Mercator Blog

Why Aren’t More Banks Serving the Underserved?
Date: December 3, 2013
Research Team

Banks throughout the country are continually searching for new markets to serve and products to serve them. This is natural evolution: As markets become saturated, bankers either evolve the product set or search for new customers whose needs are not being met. The unbanked and underbanked have perennially fallen into the latter category for retail banks across the country and in fact, around the world. This group, also known as the “underserved” (perhaps a more accurate term), is defined in a myriad of ways. (See the newly released Mercator Advisory Group Research Note titled Online Cash Payments: Threat or Opportunity?, which discusses this segment in more detail.)

The general definitions of the underserved used by the Federal Deposit Insurance Corporation in its 2011 Study of the Unbanked and Underbanked are as follows:

  • Unbanked households are those that do not have anyone resident in the household who currently owns a checking or savings account. 

  • Underbanked households are those that have a checking and/or a savings account and have used nonbank money orders, nonbank check cashing services, nonbank remittances, payday loans, rent-to-own services, pawn shops, or refund anticipation loans in the past 12 months. 

Some banks and nonbanks have tested and rolled out services targeted at the unbanked and underbanked segments. Unfortunately, many other banks have avoided these segments out of fear that these consumers are either too poor and unprofitable to serve or would require too much in terms of bank resources to support. The reality is that many of these prospects are good, potentially profitable consumers for whom fee-based services are the norm. Among these consumers are recent immigrants, students, or widows and widowers, all with potential life-stage financial product opportunities. These opportunities will be discussed in an upcoming Research Report from Mercator Advisory Group’s Debit Advisory Service.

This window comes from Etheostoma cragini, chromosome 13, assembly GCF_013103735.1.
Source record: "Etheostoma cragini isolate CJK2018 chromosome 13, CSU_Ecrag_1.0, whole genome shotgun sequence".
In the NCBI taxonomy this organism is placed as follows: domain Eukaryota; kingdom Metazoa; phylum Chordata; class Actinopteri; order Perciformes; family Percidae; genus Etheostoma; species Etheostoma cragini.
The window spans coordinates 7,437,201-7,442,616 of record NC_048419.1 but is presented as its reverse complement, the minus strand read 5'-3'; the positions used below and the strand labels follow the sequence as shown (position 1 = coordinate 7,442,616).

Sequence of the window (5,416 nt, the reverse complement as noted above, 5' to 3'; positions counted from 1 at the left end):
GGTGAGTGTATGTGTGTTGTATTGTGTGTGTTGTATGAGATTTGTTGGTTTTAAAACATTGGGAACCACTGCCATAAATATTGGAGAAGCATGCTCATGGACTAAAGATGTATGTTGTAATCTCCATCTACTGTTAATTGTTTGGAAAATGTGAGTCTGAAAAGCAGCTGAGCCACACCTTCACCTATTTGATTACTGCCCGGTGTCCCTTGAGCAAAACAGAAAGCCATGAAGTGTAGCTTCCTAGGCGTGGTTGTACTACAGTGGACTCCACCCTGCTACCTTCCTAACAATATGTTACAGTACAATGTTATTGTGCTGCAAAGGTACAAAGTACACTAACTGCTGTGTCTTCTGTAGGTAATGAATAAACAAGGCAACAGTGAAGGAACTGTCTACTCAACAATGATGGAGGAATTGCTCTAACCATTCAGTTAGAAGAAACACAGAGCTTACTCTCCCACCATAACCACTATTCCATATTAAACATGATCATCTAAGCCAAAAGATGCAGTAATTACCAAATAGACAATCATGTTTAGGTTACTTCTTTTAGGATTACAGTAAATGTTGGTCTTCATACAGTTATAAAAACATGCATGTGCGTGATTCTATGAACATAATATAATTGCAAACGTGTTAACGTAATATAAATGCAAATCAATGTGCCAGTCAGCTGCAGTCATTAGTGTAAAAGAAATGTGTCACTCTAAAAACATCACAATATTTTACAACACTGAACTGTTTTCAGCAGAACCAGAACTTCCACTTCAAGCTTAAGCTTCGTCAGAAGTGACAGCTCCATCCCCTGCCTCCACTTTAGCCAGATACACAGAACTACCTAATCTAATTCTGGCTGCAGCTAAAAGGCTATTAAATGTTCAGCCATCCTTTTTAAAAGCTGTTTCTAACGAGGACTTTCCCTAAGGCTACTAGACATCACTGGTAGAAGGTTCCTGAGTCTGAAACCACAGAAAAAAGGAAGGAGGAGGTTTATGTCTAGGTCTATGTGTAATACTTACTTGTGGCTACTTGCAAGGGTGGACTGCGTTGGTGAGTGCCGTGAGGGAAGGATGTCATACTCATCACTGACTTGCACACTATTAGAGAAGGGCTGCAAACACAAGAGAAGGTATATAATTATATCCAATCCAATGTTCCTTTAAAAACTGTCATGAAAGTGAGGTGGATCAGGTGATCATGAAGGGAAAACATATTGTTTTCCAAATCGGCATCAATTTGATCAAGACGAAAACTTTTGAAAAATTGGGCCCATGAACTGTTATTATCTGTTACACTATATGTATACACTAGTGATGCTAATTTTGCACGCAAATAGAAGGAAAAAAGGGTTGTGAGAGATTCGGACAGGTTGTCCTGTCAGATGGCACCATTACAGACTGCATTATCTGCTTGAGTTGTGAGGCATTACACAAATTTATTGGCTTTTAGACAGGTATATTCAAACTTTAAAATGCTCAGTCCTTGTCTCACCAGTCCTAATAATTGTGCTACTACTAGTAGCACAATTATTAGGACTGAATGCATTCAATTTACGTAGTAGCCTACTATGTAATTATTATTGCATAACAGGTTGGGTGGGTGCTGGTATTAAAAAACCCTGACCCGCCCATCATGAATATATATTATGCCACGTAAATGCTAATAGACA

In addition to the fee-based financial products (such as check-cashing services, prepaid card products, or money transfer services/P2P services), one can envision marketing selected credit products to this same potential customer base. LexisNexis conducted a study in 2012 that found 15–20% of unbanked and underbanked consumers were in fact creditworthy and would generate a prime or better risk score using alternative risk data. This credit-qualified subset of the underserved consumer base could be offered either installment or revolving loans/credit cards.

In this period of profit compression on debit cards, it is time for banks to focus on expanding their customer universe by looking for ways to serve the financially underserved.